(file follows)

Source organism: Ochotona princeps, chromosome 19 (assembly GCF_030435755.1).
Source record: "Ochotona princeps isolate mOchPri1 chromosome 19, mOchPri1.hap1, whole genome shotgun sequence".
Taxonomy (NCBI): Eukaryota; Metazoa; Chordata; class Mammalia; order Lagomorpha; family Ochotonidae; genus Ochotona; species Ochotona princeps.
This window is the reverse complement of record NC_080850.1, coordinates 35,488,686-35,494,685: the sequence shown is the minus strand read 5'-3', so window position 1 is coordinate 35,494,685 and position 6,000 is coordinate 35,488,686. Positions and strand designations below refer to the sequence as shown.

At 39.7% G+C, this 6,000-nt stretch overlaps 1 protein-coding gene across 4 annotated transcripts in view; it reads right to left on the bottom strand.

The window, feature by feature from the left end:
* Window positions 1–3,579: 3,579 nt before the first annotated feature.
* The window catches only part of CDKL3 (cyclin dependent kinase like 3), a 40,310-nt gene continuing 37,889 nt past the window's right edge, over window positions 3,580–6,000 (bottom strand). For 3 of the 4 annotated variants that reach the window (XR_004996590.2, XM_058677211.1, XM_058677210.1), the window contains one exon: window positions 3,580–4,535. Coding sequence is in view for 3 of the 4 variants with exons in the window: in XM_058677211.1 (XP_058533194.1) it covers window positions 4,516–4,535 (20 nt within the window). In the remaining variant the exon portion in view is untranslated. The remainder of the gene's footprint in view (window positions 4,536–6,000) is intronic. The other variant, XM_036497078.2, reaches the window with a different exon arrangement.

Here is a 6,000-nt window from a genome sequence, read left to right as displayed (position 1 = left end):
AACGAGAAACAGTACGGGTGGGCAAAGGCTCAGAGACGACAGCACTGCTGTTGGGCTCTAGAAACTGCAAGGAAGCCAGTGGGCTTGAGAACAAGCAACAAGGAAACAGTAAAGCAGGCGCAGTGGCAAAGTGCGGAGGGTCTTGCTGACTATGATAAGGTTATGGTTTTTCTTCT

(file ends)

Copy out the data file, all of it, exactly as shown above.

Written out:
Source organism: Ochotona princeps, chromosome 19 (assembly GCF_030435755.1).
Source record: "Ochotona princeps isolate mOchPri1 chromosome 19, mOchPri1.hap1, whole genome shotgun sequence".
Taxonomy (NCBI): Eukaryota; Metazoa; Chordata; class Mammalia; order Lagomorpha; family Ochotonidae; genus Ochotona; species Ochotona princeps.
This window is the reverse complement of record NC_080850.1, coordinates 35,488,686-35,494,685: the sequence shown is the minus strand read 5'-3', so window position 1 is coordinate 35,494,685 and position 6,000 is coordinate 35,488,686. Positions and strand designations below refer to the sequence as shown.

At 39.7% G+C, this 6,000-nt stretch overlaps 1 protein-coding gene across 4 annotated transcripts in view; it reads right to left on the bottom strand.

The window, feature by feature from the left end:
* Window positions 1–3,579: 3,579 nt before the first annotated feature.
* The window catches only part of CDKL3 (cyclin dependent kinase like 3), a 40,310-nt gene continuing 37,889 nt past the window's right edge, over window positions 3,580–6,000 (bottom strand). For 3 of the 4 annotated variants that reach the window (XR_004996590.2, XM_058677211.1, XM_058677210.1), the window contains one exon: window positions 3,580–4,535. Coding sequence is in view for 3 of the 4 variants with exons in the window: in XM_058677211.1 (XP_058533194.1) it covers window positions 4,516–4,535 (20 nt within the window). In the remaining variant the exon portion in view is untranslated. The remainder of the gene's footprint in view (window positions 4,536–6,000) is intronic. The other variant, XM_036497078.2, reaches the window with a different exon arrangement.

Here is a 6,000-nt window from a genome sequence, read left to right as displayed (position 1 = left end):
AACGAGAAACAGTACGGGTGGGCAAAGGCTCAGAGACGACAGCACTGCTGTTGGGCTCTAGAAACTGCAAGGAAGCCAGTGGGCTTGAGAACAAGCAACAAGGAAACAGTAAAGCAGGCGCAGTGGCAAAGTGCGGAGGGTCTTGCTGACTATGATAAGGTTATGGTTTTTCTTCT